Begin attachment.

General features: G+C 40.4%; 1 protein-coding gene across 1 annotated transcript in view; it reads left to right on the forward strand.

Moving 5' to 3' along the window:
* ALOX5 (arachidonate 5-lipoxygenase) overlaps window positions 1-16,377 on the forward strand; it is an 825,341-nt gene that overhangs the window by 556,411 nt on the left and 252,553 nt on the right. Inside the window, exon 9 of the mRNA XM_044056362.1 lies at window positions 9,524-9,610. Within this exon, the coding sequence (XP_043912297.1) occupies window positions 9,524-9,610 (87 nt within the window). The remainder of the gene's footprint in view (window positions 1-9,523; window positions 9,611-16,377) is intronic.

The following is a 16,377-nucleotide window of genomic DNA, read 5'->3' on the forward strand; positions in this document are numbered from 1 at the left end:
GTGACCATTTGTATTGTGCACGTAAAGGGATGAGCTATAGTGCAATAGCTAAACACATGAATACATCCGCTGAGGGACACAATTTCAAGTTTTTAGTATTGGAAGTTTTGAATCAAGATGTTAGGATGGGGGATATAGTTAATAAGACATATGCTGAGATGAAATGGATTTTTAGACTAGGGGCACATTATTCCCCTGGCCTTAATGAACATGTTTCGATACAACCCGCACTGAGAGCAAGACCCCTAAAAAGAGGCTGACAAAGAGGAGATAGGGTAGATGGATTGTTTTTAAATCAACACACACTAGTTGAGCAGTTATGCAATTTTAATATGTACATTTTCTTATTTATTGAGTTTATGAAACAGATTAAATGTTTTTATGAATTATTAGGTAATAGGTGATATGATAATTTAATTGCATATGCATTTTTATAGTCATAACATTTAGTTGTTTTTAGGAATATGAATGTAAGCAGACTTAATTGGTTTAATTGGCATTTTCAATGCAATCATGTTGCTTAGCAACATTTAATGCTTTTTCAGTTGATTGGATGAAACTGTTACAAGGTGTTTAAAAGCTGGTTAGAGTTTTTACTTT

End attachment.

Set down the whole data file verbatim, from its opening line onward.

General features: G+C 40.4%; 1 protein-coding gene across 1 annotated transcript in view; it reads left to right on the forward strand.

Moving 5' to 3' along the window:
* ALOX5 (arachidonate 5-lipoxygenase) overlaps window positions 1-16,377 on the forward strand; it is an 825,341-nt gene that overhangs the window by 556,411 nt on the left and 252,553 nt on the right. Inside the window, exon 9 of the mRNA XM_044056362.1 lies at window positions 9,524-9,610. Within this exon, the coding sequence (XP_043912297.1) occupies window positions 9,524-9,610 (87 nt within the window). The remainder of the gene's footprint in view (window positions 1-9,523; window positions 9,611-16,377) is intronic.

The following is a 16,377-nucleotide window of genomic DNA, read 5'->3' on the forward strand; positions in this document are numbered from 1 at the left end:
GTGACCATTTGTATTGTGCACGTAAAGGGATGAGCTATAGTGCAATAGCTAAACACATGAATACATCCGCTGAGGGACACAATTTCAAGTTTTTAGTATTGGAAGTTTTGAATCAAGATGTTAGGATGGGGGATATAGTTAATAAGACATATGCTGAGATGAAATGGATTTTTAGACTAGGGGCACATTATTCCCCTGGCCTTAATGAACATGTTTCGATACAACCCGCACTGAGAGCAAGACCCCTAAAAAGAGGCTGACAAAGAGGAGATAGGGTAGATGGATTGTTTTTAAATCAACACACACTAGTTGAGCAGTTATGCAATTTTAATATGTACATTTTCTTATTTATTGAGTTTATGAAACAGATTAAATGTTTTTATGAATTATTAGGTAATAGGTGATATGATAATTTAATTGCATATGCATTTTTATAGTCATAACATTTAGTTGTTTTTAGGAATATGAATGTAAGCAGACTTAATTGGTTTAATTGGCATTTTCAATGCAATCATGTTGCTTAGCAACATTTAATGCTTTTTCAGTTGATTGGATGAAACTGTTACAAGGTGTTTAAAAGCTGGTTAGAGTTTTTACTTT